The human brain grows at an incredible rate during childhood, forming trillions of connections and absorbing information like a sponge. As we grow up, the impact of early life lessons tends to stick around, helping us navigate new situations and simplify complex challenges. Take cybersecurity, for example. When considering ways to protect your digital identities at home and at work, some of the most pertinent advice comes from way back when.
Be yourself. Don’t follow the crowd – especially when it comes to choosing passwords. There’s nothing special or secure about “12345678.” Be creative and use your unique attributes (like your fingerprints, facial structure and voice) as additional security layers to help keep your online accounts and sensitive information safe.
Don’t take candy from strangers. If someone you don’t know offers you something like an email attachment or link, don’t open or click on it. There’s no telling what could be in there. Same goes for phone calls. If someone asks for personal or account information – even if they sound completely legit – don’t fall for it.
Siblings can’t read (or don’t care) about those “KEEP OUT” signs on your door. There was no stopping your sister from barging into your room and rifling through your stuff, so your prized possessions were placed on the top shelf, out of her reach, hidden behind a stack of books – and protected by carefully constructed booby traps and your pet tarantula. She couldn’t get close to your baseball card collection without you finding out. (Yes, we’re still working through a few issues.) A similar strategy can help keep attackers away from your company’s most sensitive data and systems. (Arachnids are an optional layer.)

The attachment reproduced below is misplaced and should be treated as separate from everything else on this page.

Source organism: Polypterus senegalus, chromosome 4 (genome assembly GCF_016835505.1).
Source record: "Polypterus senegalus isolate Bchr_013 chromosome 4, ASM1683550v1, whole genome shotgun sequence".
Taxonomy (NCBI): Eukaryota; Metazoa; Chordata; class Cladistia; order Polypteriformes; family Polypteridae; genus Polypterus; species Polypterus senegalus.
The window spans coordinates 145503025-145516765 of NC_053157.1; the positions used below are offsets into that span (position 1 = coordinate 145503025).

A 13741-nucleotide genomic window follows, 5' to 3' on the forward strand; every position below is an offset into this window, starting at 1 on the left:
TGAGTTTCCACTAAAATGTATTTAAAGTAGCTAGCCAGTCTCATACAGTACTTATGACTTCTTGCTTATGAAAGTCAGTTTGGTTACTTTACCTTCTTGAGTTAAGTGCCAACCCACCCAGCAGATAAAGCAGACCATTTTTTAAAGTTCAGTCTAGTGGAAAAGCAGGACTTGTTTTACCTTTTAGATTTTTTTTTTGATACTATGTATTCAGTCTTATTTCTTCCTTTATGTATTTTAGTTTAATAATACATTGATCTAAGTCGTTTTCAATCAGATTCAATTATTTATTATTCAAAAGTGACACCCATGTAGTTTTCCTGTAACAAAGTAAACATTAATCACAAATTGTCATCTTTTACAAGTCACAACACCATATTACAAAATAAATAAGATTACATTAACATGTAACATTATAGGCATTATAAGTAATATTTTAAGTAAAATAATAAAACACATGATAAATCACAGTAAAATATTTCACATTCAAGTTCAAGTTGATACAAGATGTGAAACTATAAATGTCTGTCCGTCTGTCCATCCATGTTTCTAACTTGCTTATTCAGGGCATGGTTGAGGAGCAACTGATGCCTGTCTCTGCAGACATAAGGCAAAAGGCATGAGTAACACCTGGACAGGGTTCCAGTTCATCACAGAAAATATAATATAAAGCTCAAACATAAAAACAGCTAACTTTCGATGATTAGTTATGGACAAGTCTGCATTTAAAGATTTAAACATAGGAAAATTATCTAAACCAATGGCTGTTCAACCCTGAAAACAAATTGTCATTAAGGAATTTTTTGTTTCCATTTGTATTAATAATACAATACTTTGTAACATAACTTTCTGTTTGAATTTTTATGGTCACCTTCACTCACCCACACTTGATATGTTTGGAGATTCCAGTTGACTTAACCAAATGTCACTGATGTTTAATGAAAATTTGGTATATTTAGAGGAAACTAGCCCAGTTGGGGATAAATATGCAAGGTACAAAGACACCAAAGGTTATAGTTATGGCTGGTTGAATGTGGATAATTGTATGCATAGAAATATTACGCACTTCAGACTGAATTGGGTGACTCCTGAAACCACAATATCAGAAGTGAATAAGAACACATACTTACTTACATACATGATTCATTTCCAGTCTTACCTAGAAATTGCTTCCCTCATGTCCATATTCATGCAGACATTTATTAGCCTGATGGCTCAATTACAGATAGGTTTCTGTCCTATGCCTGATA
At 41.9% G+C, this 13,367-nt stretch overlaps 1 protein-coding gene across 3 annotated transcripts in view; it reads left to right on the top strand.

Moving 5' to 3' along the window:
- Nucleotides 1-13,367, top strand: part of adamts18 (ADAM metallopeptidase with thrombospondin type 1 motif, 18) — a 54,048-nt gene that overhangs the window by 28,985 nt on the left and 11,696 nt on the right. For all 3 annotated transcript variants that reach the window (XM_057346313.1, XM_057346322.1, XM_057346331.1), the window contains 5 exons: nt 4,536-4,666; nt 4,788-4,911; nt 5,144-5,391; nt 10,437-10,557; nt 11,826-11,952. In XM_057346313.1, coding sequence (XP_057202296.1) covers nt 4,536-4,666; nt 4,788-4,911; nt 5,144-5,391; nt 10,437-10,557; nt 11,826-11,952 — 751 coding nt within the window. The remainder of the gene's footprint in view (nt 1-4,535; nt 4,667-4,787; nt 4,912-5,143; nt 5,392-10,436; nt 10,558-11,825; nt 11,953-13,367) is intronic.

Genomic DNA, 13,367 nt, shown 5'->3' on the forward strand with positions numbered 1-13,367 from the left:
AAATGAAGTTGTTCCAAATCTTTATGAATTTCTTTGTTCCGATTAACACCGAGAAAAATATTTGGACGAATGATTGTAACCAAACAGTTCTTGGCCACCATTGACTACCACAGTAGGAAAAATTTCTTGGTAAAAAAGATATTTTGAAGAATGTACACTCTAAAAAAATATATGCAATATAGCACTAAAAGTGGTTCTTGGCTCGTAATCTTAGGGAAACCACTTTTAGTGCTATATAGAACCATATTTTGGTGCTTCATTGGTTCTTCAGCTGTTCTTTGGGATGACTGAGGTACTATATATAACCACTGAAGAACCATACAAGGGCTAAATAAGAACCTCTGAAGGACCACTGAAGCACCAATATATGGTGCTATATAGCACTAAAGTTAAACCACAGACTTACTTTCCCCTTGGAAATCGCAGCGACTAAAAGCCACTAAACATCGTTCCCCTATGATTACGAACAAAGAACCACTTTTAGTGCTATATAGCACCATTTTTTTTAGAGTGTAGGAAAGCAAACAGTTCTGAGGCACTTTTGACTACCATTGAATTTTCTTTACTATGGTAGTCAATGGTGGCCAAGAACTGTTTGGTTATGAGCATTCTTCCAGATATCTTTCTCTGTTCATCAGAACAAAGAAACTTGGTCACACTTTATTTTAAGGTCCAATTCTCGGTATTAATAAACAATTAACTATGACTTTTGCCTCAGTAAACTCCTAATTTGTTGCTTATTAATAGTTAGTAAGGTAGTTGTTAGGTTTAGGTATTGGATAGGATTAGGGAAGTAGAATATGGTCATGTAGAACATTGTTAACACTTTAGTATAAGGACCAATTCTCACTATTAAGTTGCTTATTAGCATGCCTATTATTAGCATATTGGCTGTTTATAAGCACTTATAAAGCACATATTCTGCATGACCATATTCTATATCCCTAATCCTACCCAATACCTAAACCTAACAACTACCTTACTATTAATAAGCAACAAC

Everyone makes mistakes. Most cybersecurity incidents start with imperfect people (in other words, everyone) making careless or time-saving security errors. Security is everyone’s job, so make every effort to follow cybersecurity best practices and take advantage of security training, resources and even podcasts to expand your skills and knowledge. But never leave things to chance. At the end of the day, that’s what Zero Trust is all about.
Never stop learning. As smart as you thought you were at eight years old, it turns out you still had a lot to learn (and still do). The cyber threat landscape is always changing, and staying ahead of attackers requires constant learning, innovation and refinement. While it’s impossible to know everything, AI and automation can help fill in gaps, dynamically measure risk and help improve intelligence and performance over time.
Look both ways before crossing the street. People make smarter, safer decisions when they can see the full picture. When it comes to protecting your organization against cyber threats, better visibility can help you eliminate guesswork, optimize internal resources and detect and respond to potential threats faster – before damage is done. For example, real-time insights on workforce and IT user activity in web applications and infrastructure can help minimize credential theft – the No. 1 area of risk today.
And finally… anything is possible. You have so much potential. Your cybersecurity approach should help you unleash – never hold back – that potential and drive your digital business fearlessly forward.